Douglas Yates

Please provide your background, education and experiences that qualify you for the position?


I am currently working as a pipefitter/welder out of the UA Local 400. I have a Diploma in welding from Bay De Noc community college. I’ve lived in Green Bay now for almost 8 years and I have a sense of civic responsibility. I’ve been married for 15 years and am a father of four kids — three boys and a girl. I don’t have any experience in government other than I ran 2 years ago. I don’t think that is a detriment, I have a vested interest in seeing the city prosper for the future for my children.

What developments would you like to see the city make over the upcoming term?

One of the main developments I want to see happen in Green Bay is to light the darkest areas of my district. The lighting in District 4 is extremely poor. If you are walking home from work at night or school from an afterschool activity you can take any direct route, you have to take indirect paths to be able to see and feel safe. We are one of the highest taxed cities in the state and we can’t provide a safe street to walk down.

What means would you use to further involve your constituents in the decision-making process?

Social media is basically key in getting connected with your constituents. You have to be available for them and you have to interact with them when they need you. We are asking to become a public servant, the public doesn’t keep the same hours as I do, I have to be reachable at all hours. The best way to achieve that is social media, but tried and true methods work as well. In person communication is the best form.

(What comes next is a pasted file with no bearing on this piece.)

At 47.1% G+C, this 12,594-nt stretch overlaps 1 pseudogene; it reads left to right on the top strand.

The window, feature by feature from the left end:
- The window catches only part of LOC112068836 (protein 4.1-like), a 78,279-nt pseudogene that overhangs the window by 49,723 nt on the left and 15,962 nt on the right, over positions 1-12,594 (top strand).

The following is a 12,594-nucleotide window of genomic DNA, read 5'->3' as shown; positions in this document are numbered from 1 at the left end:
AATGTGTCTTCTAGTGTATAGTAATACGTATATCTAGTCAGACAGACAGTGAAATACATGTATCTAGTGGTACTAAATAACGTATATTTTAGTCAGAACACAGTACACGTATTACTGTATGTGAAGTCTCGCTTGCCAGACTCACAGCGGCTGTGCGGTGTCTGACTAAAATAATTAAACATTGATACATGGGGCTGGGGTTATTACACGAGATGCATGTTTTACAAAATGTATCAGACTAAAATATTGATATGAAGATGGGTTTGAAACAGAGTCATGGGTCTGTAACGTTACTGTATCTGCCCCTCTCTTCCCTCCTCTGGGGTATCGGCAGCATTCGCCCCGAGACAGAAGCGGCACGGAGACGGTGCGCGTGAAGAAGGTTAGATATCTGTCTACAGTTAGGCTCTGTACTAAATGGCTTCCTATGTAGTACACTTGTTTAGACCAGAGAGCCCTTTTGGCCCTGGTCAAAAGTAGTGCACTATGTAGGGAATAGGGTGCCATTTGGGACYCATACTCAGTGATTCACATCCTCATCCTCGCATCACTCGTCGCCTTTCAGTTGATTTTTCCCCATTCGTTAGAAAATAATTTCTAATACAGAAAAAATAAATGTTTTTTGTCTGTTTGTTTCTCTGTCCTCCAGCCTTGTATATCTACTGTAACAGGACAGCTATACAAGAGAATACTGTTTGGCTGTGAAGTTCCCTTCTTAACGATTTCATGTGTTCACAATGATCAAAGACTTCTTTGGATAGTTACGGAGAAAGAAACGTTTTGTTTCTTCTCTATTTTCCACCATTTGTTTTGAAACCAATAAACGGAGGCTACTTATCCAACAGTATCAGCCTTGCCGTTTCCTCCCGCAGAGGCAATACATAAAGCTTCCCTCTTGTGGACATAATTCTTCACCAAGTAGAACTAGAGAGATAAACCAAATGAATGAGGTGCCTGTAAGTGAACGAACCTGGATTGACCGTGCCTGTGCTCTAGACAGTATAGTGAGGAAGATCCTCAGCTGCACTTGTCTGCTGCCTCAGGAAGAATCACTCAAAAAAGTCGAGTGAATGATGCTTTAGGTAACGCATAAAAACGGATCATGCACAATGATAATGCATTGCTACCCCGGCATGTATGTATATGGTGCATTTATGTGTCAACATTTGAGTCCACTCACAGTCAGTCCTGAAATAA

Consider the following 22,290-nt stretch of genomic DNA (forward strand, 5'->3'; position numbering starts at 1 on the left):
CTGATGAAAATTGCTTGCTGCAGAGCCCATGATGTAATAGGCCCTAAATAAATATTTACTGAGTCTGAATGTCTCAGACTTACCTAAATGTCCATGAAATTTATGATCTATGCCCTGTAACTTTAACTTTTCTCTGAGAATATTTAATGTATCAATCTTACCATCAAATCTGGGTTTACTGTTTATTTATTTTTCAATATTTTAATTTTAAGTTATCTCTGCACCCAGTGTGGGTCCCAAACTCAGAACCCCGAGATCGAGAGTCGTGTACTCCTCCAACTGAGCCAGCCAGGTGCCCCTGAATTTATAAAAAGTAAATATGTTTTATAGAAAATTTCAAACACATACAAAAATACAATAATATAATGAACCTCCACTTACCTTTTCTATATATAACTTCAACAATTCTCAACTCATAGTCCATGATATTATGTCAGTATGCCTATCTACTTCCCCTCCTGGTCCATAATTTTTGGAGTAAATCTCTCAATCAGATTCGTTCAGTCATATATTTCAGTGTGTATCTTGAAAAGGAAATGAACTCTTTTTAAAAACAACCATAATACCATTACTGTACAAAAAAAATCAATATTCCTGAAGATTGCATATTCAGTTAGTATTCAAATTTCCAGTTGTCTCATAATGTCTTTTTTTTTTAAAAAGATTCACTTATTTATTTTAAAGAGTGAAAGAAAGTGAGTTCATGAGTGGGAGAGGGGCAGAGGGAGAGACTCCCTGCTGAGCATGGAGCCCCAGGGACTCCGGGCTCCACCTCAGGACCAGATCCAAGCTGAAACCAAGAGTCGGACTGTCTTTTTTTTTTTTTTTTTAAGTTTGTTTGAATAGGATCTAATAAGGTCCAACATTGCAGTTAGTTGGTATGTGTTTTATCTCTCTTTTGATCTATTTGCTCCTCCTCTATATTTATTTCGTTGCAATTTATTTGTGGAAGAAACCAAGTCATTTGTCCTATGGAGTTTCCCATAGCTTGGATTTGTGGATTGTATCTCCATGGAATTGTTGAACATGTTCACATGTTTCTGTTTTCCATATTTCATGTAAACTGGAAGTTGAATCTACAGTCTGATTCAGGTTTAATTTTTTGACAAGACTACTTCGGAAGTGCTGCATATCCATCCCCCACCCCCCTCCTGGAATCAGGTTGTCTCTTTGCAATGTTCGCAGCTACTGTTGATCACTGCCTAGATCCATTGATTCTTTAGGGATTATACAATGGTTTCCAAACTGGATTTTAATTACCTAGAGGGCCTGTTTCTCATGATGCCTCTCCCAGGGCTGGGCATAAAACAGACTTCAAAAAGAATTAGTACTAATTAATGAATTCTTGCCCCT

District 6

Paul Boucher

Please provide your background, education and experiences that qualify you for the position?


I have lived in the Green Bay area for most of my life. I received my bachelor of science degree from the University of Wisconsin in sociology. I have spent years researching the community and its needs.

What developments would you like to see the city make over the upcoming term?

The Mason Street bridge project hopes to open up the grid pattern in downtown Green Bay. The best way to open up the grid pattern is to build a Mason Street tunnel. This will help people cross town, including emergency services, bus services, Ubers, taxis and Door Dash. Tunnels have no moving parts and last hundreds of years.

We really need indoor temperature controlled parking ramps, if we truly believe in electric vehicles.

What means would you use to further involve your constituents in the decision-making process?

The best way to get constituents involved is to get people involved at a younger age. When constituents learn to care about elections, they stay involved. I will work to get the voting age lowered at the local level. Similar to what other communities have done. Some say young people don’t know anything about elections; well, I have talked to many adults who are perfectly willing to admit that they don’t know anything about elections. If we get people involved in democracy early, we all benefit.

Steve Campbell (Incumbent)

Please provide your background, education and experiences that qualify you for the position?


Personal: Age 63; married 40 years with three adult children.

Education and experience: Preble High School graduate 1979, Machinist Degree NWTC, 33-year homeowner in District 6, Brown County Foster Care Provider Emergency Placement Home (1994-1997), successful business owner for the last 28 years, National Federation of Independent Business Member, Professional Archery Instruction in Schools and Community involvement in Hunter Education.

City experience: Green Bay City Deer Hunt Proficiency Administrator, current city council member/alderman, Current City Improvement and Services Committee Member, current City Parks Committee (vice chair).

What developments would you like to see the city make over the upcoming term?